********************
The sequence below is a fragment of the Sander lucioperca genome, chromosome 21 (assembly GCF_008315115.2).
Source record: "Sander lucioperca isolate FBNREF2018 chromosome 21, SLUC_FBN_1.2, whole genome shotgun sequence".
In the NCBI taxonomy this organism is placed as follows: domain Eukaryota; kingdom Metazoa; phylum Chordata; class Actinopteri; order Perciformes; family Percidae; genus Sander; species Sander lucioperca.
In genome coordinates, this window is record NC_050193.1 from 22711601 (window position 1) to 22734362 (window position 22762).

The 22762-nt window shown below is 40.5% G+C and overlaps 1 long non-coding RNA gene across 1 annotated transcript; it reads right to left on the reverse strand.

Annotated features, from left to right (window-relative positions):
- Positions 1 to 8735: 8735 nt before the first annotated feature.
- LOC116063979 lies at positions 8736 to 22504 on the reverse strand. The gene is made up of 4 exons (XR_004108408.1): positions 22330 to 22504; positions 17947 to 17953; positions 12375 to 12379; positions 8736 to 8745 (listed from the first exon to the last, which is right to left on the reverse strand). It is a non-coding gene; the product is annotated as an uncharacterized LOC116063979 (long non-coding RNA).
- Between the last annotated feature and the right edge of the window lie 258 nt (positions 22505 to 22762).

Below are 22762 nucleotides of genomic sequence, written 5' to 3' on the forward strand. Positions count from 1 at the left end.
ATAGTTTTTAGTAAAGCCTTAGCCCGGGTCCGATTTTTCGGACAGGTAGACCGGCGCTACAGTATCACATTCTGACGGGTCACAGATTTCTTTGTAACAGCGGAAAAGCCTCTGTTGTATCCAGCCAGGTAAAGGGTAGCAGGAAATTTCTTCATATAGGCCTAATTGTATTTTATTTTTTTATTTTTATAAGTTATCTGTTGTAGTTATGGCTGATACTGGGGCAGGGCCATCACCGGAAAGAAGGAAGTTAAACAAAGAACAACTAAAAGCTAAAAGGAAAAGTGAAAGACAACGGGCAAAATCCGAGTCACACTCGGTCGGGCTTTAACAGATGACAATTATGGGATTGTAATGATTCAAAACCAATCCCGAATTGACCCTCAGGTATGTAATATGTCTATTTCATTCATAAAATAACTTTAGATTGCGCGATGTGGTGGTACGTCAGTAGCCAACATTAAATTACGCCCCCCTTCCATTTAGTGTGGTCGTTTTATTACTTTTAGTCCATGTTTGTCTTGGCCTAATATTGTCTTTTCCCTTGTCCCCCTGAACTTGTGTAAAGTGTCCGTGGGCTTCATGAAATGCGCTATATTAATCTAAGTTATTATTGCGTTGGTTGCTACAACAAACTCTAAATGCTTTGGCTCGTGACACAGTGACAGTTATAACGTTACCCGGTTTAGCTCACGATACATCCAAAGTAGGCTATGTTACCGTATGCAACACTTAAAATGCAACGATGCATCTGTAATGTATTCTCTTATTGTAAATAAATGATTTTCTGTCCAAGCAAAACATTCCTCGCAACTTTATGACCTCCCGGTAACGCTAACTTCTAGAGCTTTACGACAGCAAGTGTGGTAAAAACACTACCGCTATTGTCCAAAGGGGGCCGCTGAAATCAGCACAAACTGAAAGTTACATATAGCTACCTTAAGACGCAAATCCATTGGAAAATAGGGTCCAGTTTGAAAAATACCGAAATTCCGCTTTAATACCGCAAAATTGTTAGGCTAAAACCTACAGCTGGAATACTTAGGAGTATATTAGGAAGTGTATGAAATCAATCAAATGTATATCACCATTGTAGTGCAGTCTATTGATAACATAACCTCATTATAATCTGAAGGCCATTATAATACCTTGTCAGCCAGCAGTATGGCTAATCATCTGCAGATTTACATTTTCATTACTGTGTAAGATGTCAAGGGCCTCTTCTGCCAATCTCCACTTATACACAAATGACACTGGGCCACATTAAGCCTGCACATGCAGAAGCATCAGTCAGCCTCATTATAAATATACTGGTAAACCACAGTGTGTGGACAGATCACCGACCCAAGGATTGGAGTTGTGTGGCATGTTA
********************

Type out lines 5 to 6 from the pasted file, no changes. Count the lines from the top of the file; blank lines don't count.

The 22762-nt window shown below is 40.5% G+C and overlaps 1 long non-coding RNA gene across 1 annotated transcript; it reads right to left on the reverse strand.

Annotated features, from left to right (window-relative positions):